2. There are other advantages of having students post their work to a whiteboard platform besides that it allows for flexible/asynchronous annotation and collaboration; unlike a PowerPoint or a PDF document, for instance, whiteboard platforms allow for some level of visual cross-referencing between artefacts. However, this does raise “user experience” issues, including navigation, context, resolution and scale, that will need to be discussed with staff and students (see Fotaris et al., 2015).
    3. Be sure to consider the various time management, file management, workflow and bandwidth challenges associated with running online collaborative tools, particularly those that promote collaborative three-dimensional modeling. Students and tutors will need to understand these limitations and be prepared for alternative approaches if and when challenges emerge.
    4. Consider how collective outputs from group projects will be assessed. See guidance from Learning Environments and BEL+T’s set of resources on this topic

    Examples

    1. Some design-based subjects are utilising Mural or Miro (see Gerfen, 2020) as an interactive whiteboard where students can virtually pin-up work to share and reference as a point of discussion. Online whiteboards such as Mural are also well equipped for facilitating peer-to-peer feedback via virtual sticky notes. This streamlines group discussions around a shared platform and environment by reducing the need to access multiple files or support synchronous videoconferences.
    2. For text-based tasks, subjects have successfully utilised Perusall as a platform. Students can collaborate on work by leaving feedback and visually highlighting specific bodies of text and images that are being referenced.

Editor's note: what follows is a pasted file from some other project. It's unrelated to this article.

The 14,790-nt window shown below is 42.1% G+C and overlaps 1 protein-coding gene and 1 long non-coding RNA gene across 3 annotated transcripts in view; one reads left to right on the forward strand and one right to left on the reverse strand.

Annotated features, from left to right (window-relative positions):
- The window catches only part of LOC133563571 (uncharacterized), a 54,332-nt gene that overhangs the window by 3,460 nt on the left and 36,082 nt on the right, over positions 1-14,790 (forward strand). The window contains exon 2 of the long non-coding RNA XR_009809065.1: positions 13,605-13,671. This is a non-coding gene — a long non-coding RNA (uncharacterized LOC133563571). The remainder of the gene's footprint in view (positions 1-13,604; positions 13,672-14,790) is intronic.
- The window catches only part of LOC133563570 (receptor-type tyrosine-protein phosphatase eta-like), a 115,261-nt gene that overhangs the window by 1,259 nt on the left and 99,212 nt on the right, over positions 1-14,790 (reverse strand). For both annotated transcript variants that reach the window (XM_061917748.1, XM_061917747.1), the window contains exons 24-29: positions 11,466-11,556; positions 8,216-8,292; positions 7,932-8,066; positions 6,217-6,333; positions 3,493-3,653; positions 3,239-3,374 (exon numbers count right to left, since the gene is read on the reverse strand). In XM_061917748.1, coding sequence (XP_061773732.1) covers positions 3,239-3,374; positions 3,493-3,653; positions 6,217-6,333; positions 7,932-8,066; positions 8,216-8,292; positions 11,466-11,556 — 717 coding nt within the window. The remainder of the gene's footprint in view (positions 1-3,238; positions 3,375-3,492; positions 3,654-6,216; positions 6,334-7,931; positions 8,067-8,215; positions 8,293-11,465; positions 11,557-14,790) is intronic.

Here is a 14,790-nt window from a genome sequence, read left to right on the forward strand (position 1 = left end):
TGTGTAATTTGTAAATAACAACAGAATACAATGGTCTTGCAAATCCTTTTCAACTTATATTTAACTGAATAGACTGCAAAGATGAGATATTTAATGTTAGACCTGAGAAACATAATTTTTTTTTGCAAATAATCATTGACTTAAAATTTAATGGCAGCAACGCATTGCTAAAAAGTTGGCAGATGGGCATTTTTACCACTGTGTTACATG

• Inter-group Session

    Learning aims

    • To facilitate a healthy culture of collaboration and emphasise the importance of drawing inspiration from peers
    • To facilitate peer-to-peer feedback between students less familiar with the particularities of each other’s project briefs or progress
    • To facilitate opportunities for both students and tutors to exchange ideas in addressing wicked problems

    Tactics for delivery + some tool options

    1. Also known as “cross-pollination” or “date night”, preparation and scheduling of these sessions requires advance organisation with sufficient notice given to the students (aim for a week before the session). This includes allocating exchanges between tutorial/studio groups.
    2. Tutors who will be inter-changing are encouraged to contact each other before the session to provide context on their group projects and offer suggestions for inter-group activities. A follow-up catch-up is also useful to debrief and reflect on how the session went.
    3. Zoom breakout rooms are effective in facilitating this online interaction. It is recommended that a third staff member (either the subject coordinator or senior tutor) remain in the main meeting room to address any technical issues or re-allocate students who have dropped out due to poor internet connections.

    Tactics for interaction + some tool options

    • Online whiteboards (such as Mural, Jamboard, etc.) are useful as collaborative platforms for students to communicate and work synchronously.
    • Setting reflective questions prior to, or at the beginning of, the session can guide peer-to-peer feedback and promote livelier and more sustained discussion.

    Examples

    Several design- and technical-focussed subjects have successfully run inter-group sessions. This package is an example of how Studio Epsilon|Fire organised and ran an inter-group session by adapting the format run in ARCH10002 - Construction as Alchemy and Master of Architecture Studios 6 and 25.